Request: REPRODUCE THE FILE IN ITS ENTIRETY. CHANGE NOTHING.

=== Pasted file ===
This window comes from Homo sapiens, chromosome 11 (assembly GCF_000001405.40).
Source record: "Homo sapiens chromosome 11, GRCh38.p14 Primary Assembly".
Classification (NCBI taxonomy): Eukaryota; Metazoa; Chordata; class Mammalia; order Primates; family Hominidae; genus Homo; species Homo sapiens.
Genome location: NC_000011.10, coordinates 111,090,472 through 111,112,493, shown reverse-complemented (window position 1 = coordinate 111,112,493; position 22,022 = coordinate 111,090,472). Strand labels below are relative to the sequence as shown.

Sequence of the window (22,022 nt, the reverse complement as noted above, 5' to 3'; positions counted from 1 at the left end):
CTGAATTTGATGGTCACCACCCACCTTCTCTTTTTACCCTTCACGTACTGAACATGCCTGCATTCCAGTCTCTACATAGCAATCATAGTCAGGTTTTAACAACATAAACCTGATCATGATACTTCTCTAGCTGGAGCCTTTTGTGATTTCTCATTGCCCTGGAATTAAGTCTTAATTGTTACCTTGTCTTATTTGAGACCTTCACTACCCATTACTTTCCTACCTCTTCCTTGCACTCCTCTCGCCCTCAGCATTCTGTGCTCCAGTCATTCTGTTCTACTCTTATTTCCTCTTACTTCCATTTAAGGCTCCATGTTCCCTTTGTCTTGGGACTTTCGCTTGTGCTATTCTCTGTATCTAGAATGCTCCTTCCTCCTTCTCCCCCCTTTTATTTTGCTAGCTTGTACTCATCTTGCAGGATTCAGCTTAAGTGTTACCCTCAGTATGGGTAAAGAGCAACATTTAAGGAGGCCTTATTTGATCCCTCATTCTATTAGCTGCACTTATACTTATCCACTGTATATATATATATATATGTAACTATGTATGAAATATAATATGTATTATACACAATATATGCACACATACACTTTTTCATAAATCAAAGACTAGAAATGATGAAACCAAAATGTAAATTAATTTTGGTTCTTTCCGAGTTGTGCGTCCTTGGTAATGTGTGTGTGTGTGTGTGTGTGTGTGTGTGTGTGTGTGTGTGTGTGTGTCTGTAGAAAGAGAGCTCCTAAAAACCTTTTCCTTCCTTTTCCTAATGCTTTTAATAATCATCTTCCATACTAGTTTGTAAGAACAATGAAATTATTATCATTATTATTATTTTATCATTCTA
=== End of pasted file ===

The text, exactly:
This window comes from Homo sapiens, chromosome 11 (assembly GCF_000001405.40).
Source record: "Homo sapiens chromosome 11, GRCh38.p14 Primary Assembly".
Classification (NCBI taxonomy): Eukaryota; Metazoa; Chordata; class Mammalia; order Primates; family Hominidae; genus Homo; species Homo sapiens.
Genome location: NC_000011.10, coordinates 111,090,472 through 111,112,493, shown reverse-complemented (window position 1 = coordinate 111,112,493; position 22,022 = coordinate 111,090,472). Strand labels below are relative to the sequence as shown.

Sequence of the window (22,022 nt, the reverse complement as noted above, 5' to 3'; positions counted from 1 at the left end):
CTGAATTTGATGGTCACCACCCACCTTCTCTTTTTACCCTTCACGTACTGAACATGCCTGCATTCCAGTCTCTACATAGCAATCATAGTCAGGTTTTAACAACATAAACCTGATCATGATACTTCTCTAGCTGGAGCCTTTTGTGATTTCTCATTGCCCTGGAATTAAGTCTTAATTGTTACCTTGTCTTATTTGAGACCTTCACTACCCATTACTTTCCTACCTCTTCCTTGCACTCCTCTCGCCCTCAGCATTCTGTGCTCCAGTCATTCTGTTCTACTCTTATTTCCTCTTACTTCCATTTAAGGCTCCATGTTCCCTTTGTCTTGGGACTTTCGCTTGTGCTATTCTCTGTATCTAGAATGCTCCTTCCTCCTTCTCCCCCCTTTTATTTTGCTAGCTTGTACTCATCTTGCAGGATTCAGCTTAAGTGTTACCCTCAGTATGGGTAAAGAGCAACATTTAAGGAGGCCTTATTTGATCCCTCATTCTATTAGCTGCACTTATACTTATCCACTGTATATATATATATATATGTAACTATGTATGAAATATAATATGTATTATACACAATATATGCACACATACACTTTTTCATAAATCAAAGACTAGAAATGATGAAACCAAAATGTAAATTAATTTTGGTTCTTTCCGAGTTGTGCGTCCTTGGTAATGTGTGTGTGTGTGTGTGTGTGTGTGTGTGTGTGTGTGTGTGTGTGTGTCTGTAGAAAGAGAGCTCCTAAAAACCTTTTCCTTCCTTTTCCTAATGCTTTTAATAATCATCTTCCATACTAGTTTGTAAGAACAATGAAATTATTATCATTATTATTATTTTATCATTCTA